5. Maintain solid, informed analyses.

The financial winds can shift profoundly within an hour. Even in less volatile times, basing plans on up-to-date investment research is vital. Unlike a traditional CIO, who may only support one firm or mandate, an outsourced CIO may support multiple firms or mandates, likely requiring them to stay even more current on markets and the economy.

We have a much deeper article on OCIOs here. We could share further, but it would be easiest if we could converse with you. 

So, if you’d like additional details, please contact us for more information.

CPS eBook Reasons to Outsource

Cornerstone Portfolio Research (“Cornerstone”) is an SEC-registered investment adviser. Registration as an investment adviser does not imply a certain level of skill or training.  This publication should not be construed by any consumer or prospective client as Cornerstone’s solicitation or attempt to effect transactions in securities, or the rendering of personalized investment advice over the Internet. The statements in this publication are the opinion of Cornerstone regarding Outsourced Chief Investment Officer (“OCIO”) services.  These are not personalized recommendations and you should consider your own criteria when choosing an OCIO.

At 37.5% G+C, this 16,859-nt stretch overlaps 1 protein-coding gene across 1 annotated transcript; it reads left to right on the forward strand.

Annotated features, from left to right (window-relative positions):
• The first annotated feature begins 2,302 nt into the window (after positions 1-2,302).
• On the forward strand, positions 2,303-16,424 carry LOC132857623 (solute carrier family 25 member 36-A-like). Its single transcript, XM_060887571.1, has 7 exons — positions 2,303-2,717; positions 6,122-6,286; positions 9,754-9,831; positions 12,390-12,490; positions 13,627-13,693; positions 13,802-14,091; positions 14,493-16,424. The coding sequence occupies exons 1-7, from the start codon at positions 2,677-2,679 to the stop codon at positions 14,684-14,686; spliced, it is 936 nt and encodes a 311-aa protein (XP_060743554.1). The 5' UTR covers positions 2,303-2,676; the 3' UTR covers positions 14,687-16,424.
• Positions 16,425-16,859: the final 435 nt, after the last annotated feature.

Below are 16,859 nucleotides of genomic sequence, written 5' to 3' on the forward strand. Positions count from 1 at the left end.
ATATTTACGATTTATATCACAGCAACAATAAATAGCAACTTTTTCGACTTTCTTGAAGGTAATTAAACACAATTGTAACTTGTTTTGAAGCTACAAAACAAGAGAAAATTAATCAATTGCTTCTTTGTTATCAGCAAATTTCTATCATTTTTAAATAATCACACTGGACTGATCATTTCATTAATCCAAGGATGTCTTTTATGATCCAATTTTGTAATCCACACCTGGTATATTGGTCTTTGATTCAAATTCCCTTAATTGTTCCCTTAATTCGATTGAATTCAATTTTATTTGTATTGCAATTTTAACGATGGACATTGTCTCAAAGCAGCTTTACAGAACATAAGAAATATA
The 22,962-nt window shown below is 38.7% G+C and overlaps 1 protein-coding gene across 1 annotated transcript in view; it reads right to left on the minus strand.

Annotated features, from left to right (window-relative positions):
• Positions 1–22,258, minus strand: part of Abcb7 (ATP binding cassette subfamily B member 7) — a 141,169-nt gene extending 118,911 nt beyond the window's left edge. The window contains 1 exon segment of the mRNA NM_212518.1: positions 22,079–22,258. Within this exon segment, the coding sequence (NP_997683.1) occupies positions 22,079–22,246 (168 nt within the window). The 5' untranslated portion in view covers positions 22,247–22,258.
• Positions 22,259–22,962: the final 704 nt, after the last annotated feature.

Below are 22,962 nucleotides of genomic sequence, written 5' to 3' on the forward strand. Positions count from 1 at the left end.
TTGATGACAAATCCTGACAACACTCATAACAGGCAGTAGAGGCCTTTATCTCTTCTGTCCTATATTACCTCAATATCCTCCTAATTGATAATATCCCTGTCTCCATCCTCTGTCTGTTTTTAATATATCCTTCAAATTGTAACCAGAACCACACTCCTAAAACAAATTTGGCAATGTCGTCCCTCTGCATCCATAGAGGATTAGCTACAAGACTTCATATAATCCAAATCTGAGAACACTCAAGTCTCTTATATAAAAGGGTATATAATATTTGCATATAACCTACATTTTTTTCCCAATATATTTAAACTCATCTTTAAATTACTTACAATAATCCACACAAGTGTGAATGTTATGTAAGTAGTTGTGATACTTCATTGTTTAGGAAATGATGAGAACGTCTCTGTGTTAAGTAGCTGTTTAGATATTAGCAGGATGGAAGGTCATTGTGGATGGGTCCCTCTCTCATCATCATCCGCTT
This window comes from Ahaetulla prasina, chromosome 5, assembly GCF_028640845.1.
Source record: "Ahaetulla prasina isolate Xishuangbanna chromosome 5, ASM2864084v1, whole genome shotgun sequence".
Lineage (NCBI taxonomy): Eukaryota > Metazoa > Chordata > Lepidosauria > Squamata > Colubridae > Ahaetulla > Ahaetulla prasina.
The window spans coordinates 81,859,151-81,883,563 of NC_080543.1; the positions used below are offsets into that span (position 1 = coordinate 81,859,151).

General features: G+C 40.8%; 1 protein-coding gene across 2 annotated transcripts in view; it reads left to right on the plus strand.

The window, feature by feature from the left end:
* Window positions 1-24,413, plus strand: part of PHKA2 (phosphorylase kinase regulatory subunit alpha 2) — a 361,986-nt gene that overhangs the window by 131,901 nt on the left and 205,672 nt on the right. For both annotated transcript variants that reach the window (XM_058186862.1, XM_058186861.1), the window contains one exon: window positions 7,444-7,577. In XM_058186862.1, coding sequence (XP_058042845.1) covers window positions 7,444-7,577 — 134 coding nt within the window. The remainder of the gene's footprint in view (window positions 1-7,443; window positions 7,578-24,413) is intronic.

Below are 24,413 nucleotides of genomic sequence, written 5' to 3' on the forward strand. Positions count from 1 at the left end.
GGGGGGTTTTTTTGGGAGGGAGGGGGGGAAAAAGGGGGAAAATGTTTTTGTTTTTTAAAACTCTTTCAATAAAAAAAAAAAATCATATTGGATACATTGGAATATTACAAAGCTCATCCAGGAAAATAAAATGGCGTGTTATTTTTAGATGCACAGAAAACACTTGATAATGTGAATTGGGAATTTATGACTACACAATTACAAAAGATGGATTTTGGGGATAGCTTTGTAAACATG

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More about the author: Thomas Balis

Thomas holds a Bachelor of Science in Business from Ohio State and has since earned the Chartered Financial Analyst® (CFA®) designation as well as the Accredited Portfolio Management Advisor (APMA®) and Chartered Mutual Fund Counselor (CMFC®) certifications.